Multnomah County Public Health today strongly recommended that everyone 5 and older (2 and older if tolerated) wear masks in all indoor public spaces, regardless of whether they have been vaccinated.
The advisory was issued as COVID-19 cases rise, largely due to an increase in social activities and the spread of the Delta variant, and primarily among people who are not vaccinated against COVID-19.
Studies show that universal masking reduces the risk of infection by at least 70 percent.
“We have an opportunity to make a difference in our county’s case rates right now. But if we don’t act, we can expect an exponential rise in cases, especially in pockets with low vaccinations. This could lead to preventable hospitalizations and even death,” said Public Health Director Jessica Guernsey. “Masking is a step we can all take right now to keep businesses open and move ahead with our plans for the school year. This is the thing that will make a difference.”
In issuing its recommendation, Multnomah County joins other jurisdictions that have issued similar advisories, including Seattle-King County, Los Angeles County and San Francisco Bay Area counties, and the cities of Savannah, Ga., Long Beach, Calif., and Philadelphia.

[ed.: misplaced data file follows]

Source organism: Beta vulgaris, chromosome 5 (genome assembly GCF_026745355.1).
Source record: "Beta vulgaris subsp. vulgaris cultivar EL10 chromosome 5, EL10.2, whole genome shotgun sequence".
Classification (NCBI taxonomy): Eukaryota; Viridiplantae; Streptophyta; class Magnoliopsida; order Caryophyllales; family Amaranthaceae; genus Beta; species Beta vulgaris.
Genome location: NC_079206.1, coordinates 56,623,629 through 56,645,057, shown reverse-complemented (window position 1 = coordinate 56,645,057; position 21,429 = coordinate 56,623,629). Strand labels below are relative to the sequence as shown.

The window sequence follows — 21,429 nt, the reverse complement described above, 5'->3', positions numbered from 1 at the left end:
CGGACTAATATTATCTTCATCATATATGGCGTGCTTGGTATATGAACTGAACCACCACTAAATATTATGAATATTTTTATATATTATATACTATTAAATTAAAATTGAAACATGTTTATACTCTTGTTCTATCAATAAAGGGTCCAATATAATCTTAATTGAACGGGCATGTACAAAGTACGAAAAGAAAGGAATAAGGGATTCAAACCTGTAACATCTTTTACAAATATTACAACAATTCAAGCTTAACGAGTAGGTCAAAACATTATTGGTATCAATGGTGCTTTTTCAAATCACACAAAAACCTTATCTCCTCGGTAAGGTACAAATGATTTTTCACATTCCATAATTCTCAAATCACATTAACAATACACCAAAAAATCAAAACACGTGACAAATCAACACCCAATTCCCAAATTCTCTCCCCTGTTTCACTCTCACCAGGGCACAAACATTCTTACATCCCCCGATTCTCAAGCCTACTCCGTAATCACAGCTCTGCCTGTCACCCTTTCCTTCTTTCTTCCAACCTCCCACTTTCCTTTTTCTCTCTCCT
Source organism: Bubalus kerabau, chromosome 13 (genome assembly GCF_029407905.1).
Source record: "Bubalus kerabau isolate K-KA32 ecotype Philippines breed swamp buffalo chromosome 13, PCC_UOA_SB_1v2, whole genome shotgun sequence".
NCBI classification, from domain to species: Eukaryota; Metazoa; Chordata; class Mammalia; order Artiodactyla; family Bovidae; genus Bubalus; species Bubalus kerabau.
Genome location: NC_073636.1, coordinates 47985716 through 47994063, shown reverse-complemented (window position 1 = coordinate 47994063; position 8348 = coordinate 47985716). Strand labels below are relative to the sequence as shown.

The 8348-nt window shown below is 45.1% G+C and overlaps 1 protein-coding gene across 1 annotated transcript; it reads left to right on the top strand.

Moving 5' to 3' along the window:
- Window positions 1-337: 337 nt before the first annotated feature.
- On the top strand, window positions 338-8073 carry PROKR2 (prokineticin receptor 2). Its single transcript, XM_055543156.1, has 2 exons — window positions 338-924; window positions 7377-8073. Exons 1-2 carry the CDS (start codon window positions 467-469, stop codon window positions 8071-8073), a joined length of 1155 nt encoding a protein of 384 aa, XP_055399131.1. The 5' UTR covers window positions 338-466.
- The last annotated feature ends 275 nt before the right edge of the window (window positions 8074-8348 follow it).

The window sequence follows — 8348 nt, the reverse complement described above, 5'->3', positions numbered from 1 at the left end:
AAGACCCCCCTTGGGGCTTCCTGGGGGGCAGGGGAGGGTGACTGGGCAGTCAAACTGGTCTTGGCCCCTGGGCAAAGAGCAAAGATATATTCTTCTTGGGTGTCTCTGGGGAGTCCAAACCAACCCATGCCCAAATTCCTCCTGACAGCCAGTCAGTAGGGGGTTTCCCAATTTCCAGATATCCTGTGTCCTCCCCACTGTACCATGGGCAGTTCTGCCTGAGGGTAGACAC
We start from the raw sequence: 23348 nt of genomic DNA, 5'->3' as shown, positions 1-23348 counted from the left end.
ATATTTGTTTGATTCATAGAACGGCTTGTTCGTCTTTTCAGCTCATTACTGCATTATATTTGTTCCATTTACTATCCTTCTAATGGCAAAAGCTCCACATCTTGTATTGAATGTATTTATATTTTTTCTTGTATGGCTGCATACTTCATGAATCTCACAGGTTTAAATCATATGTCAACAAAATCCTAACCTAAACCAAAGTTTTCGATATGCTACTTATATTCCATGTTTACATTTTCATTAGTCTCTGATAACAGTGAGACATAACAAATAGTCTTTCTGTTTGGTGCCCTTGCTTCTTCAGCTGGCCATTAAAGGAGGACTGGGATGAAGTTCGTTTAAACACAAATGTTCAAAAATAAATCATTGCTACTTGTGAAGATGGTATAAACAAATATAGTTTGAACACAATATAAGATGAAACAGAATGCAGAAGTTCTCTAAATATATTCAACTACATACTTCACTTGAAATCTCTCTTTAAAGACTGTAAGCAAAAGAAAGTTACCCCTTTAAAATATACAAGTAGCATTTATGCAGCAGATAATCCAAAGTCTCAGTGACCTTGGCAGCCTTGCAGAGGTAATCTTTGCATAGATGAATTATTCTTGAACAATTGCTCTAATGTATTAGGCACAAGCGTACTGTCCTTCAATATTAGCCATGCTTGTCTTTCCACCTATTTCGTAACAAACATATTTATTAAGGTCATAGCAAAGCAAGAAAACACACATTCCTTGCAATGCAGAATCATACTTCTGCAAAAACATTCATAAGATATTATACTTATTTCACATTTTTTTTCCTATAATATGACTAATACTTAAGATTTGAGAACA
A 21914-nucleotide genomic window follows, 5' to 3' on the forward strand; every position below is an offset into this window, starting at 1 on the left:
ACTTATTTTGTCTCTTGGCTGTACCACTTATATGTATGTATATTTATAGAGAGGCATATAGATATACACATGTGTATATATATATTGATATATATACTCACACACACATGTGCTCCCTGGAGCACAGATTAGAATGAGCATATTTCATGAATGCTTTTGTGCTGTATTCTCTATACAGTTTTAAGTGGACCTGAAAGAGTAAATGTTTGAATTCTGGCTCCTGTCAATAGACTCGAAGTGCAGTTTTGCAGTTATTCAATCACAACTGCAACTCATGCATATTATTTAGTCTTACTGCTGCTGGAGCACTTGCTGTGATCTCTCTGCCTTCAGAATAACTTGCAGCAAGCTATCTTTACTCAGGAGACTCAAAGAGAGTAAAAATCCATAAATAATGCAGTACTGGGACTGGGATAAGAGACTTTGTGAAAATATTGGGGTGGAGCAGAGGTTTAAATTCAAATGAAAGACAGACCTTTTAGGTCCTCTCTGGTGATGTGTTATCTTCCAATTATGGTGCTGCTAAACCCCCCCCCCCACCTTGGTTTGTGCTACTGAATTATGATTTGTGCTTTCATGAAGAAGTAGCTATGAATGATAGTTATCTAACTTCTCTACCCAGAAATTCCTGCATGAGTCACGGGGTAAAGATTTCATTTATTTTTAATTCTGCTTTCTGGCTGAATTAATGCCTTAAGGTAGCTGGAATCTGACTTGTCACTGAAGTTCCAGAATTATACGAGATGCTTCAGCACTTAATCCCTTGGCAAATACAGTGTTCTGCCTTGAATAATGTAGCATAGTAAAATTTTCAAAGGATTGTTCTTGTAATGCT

Public Health encourages businesses to download and post this Health Department sign encouraging mask wearing indoors.
County health officials are particularly worried about the Delta variant, which is roughly twice as contagious as earlier strains of the virus and may cause more severe illness. As a whole, the Delta variant comprises about 90 percent of sequenced cases in the United States. The state of Oregon is already at about 80 percent Delta variant of recently sequenced tests.
Fully vaccinated people ― such as those with two shots of the Pfizer or Moderna vaccine, or a single shot of the Johnson & Johnson vaccine ― appear to be well-protected from severe disease and death with Delta variants. However, people with only one dose of the Pfizer or Moderna vaccine are not as well-protected. And even fully-vaccinated people can still become mildly ill and transmit the virus to others.
That’s why Public Health recommends that even vaccinated people wear masks in indoor spaces when the vaccination status of others is unclear. Currently, in Multnomah County and nationwide, the vast majority of people getting sick, going to the hospital and dying from COVID-19 at this time are unvaccinated.
“Vaccination remains the very best protection against this virus and its variants, so for anyone who can, don’t wait. Get your shot,” said Guernsey. “But we need a quick course correction to protect children and other people right now. And masks offer that protection.”